Explaining sex differences in chronic musculoskeletal pain in a general population.

2.50
Hdl Handle:
http://hdl.handle.net/10029/5533
Title:
Explaining sex differences in chronic musculoskeletal pain in a general population.
Authors:
Wijnhoven, Hanneke A H; Vet, Henrica C W de; Picavet, H Susan J
Abstract:
Many studies report a female predominance in the prevalence of chronic musculoskeletal pain (CMP) but the mechanisms explaining these sex differences are poorly understood. Data from a random postal questionnaire survey in the Dutch general population were used to examine whether sex differences in the prevalences of CMP are due to sex differences in the distribution of known potential risk factors for CMP (exposure model) and/or to the different importance of risk factors for CMP (i.e. show different strength of association) in men and women (vulnerability model). In the present analyses, 909 men and 1178 women aged 25-65 were included. CMP was defined as pain lasting longer than 3 months and was assessed for 10 anatomical locations (neck, shoulder, higher back, elbow, wrist/hand, lower back, hip, knee, ankle, foot). Sex differences in CMP could not be explained by a different distribution of age, educational level, smoking status, overweight, physical activity, and pain catastrophizing. Having no paid job was associated with CMP, explaining part of the sex differences, but its role seems complex. Risk factors with a sex-specific association were: overweight (all pain locations) and older age (lower extremities)--both having only an effect among women--and pain catastrophizing (upper extremities), which was stronger associated with CMP among men than among women. In conclusion, sex differences in prevalence of CMP may partly be explained by sex differences in vulnerability to risk factors for CMP. Future research towards sex-specific identification of risk factors for CMP is warranted. Eventually this may lead to sex-specific prevention and management of CMP.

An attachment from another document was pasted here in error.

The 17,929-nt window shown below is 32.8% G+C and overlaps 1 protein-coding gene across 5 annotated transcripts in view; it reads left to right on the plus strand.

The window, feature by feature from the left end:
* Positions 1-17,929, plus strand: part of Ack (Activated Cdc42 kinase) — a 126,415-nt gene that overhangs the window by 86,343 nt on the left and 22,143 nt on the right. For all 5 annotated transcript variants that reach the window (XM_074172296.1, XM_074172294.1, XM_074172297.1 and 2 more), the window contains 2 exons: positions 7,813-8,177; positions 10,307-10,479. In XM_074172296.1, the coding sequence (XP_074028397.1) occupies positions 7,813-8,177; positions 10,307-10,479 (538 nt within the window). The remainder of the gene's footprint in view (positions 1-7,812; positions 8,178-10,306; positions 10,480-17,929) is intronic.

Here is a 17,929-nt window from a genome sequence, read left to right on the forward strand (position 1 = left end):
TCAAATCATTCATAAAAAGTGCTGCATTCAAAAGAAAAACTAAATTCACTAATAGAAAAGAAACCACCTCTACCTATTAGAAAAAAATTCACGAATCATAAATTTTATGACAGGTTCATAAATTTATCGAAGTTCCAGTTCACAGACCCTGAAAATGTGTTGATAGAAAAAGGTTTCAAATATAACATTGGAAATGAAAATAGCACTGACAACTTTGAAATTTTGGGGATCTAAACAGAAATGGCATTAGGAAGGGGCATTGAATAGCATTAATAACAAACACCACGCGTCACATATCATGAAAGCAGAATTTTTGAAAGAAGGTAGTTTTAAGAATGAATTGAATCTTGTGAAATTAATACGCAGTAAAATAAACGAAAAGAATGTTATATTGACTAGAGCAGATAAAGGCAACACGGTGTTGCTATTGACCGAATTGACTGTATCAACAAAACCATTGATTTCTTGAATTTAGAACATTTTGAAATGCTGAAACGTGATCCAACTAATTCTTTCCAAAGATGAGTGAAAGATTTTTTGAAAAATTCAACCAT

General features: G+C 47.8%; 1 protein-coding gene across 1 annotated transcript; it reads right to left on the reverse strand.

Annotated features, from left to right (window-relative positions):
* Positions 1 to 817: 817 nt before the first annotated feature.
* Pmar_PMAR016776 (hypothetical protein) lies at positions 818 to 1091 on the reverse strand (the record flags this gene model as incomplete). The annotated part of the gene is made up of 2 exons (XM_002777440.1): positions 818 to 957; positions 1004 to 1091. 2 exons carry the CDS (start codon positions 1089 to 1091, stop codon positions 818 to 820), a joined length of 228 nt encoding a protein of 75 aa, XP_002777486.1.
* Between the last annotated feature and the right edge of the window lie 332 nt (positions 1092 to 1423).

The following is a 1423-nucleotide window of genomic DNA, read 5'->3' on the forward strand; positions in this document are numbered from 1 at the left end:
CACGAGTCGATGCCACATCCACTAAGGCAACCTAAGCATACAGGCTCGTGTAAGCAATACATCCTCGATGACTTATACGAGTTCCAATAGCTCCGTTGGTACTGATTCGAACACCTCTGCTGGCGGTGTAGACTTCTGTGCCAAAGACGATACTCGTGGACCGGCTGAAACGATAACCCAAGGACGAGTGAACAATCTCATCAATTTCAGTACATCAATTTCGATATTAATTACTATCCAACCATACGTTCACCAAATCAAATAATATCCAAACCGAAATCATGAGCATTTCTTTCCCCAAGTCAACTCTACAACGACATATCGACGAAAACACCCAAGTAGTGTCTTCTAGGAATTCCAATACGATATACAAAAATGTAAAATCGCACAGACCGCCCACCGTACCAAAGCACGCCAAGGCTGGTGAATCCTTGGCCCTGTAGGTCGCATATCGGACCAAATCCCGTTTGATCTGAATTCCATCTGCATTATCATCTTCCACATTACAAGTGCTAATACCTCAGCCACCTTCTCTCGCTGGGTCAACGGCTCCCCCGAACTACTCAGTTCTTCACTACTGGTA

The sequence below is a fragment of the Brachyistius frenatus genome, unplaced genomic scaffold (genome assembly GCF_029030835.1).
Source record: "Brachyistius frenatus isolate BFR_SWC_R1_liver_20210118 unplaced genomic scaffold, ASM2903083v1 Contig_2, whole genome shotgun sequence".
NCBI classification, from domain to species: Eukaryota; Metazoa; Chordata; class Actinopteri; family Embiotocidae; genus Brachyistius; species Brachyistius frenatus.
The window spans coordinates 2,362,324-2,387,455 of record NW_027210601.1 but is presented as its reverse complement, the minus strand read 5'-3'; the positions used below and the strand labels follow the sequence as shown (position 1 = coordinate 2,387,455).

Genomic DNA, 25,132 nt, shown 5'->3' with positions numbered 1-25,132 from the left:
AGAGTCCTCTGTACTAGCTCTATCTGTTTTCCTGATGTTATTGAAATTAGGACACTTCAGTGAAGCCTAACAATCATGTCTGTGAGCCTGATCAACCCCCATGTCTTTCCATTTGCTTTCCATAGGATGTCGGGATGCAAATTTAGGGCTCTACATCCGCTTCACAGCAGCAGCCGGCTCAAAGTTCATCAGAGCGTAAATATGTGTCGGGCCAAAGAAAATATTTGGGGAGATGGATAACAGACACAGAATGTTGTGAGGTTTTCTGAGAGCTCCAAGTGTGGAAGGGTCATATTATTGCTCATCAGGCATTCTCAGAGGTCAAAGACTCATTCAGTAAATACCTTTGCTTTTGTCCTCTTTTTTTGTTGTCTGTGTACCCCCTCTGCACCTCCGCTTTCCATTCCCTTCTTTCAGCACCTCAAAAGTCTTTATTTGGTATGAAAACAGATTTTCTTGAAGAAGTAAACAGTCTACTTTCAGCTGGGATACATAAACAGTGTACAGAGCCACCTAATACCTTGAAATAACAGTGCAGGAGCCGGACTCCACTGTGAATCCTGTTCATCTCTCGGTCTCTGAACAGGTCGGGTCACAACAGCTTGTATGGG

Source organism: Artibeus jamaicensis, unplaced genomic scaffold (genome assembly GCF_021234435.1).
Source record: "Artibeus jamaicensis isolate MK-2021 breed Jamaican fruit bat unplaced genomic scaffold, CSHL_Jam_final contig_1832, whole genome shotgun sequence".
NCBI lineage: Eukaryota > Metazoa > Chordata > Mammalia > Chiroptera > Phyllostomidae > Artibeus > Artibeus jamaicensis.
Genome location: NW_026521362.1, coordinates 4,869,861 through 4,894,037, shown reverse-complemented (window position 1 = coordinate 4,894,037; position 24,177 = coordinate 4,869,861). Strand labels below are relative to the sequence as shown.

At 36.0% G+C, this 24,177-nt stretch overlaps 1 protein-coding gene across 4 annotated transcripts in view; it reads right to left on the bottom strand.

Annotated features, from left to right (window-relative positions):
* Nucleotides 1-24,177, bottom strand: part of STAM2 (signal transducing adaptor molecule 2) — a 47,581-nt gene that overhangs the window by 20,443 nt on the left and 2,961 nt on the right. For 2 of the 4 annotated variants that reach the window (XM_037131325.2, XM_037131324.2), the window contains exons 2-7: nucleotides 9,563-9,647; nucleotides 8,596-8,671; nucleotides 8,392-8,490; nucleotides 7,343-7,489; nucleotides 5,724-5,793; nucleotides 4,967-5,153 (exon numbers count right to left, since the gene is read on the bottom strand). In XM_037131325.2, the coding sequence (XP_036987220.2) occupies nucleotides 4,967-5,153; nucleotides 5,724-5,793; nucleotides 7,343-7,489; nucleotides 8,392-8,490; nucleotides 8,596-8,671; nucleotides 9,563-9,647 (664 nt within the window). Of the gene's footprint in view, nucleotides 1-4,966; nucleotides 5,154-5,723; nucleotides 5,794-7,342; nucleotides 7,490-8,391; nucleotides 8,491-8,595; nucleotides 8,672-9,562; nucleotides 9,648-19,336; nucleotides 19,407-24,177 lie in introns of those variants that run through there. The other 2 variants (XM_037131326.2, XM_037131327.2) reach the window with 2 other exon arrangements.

Citation:
Pain 2006, 124(1-2):158-66
Issue Date:
1-Sep-2006
URI:
http://hdl.handle.net/10029/5533
DOI:
10.1016/j.pain.2006.04.012
PubMed ID:
16716517
Type:
Article
Language:
en
ISSN:
1872-6623
Appears in Collections:
Public Health and Health Care

Full metadata record

DC FieldValue Language
dc.contributor.authorWijnhoven, Hanneke A H-
dc.contributor.authorVet, Henrica C W de-
dc.contributor.authorPicavet, H Susan J-
dc.date.accessioned2006-10-24T07:45:12Z-
dc.date.available2006-10-24T07:45:12Z-
dc.date.issued2006-09-01-
dc.identifier.citationPain 2006, 124(1-2):158-66en
dc.identifier.issn1872-6623-
dc.identifier.pmid16716517-
dc.identifier.doi10.1016/j.pain.2006.04.012-
dc.identifier.urihttp://hdl.handle.net/10029/5533-
dc.description.abstractMany studies report a female predominance in the prevalence of chronic musculoskeletal pain (CMP) but the mechanisms explaining these sex differences are poorly understood. Data from a random postal questionnaire survey in the Dutch general population were used to examine whether sex differences in the prevalences of CMP are due to sex differences in the distribution of known potential risk factors for CMP (exposure model) and/or to the different importance of risk factors for CMP (i.e. show different strength of association) in men and women (vulnerability model). In the present analyses, 909 men and 1178 women aged 25-65 were included. CMP was defined as pain lasting longer than 3 months and was assessed for 10 anatomical locations (neck, shoulder, higher back, elbow, wrist/hand, lower back, hip, knee, ankle, foot). Sex differences in CMP could not be explained by a different distribution of age, educational level, smoking status, overweight, physical activity, and pain catastrophizing. Having no paid job was associated with CMP, explaining part of the sex differences, but its role seems complex. Risk factors with a sex-specific association were: overweight (all pain locations) and older age (lower extremities)--both having only an effect among women--and pain catastrophizing (upper extremities), which was stronger associated with CMP among men than among women. In conclusion, sex differences in prevalence of CMP may partly be explained by sex differences in vulnerability to risk factors for CMP. Future research towards sex-specific identification of risk factors for CMP is warranted. Eventually this may lead to sex-specific prevention and management of CMP.en
dc.format.extent138359 bytes-
dc.format.mimetypeapplication/pdf-
dc.language.isoenen
dc.titleExplaining sex differences in chronic musculoskeletal pain in a general population.en
dc.typeArticleen
dc.format.digYES-

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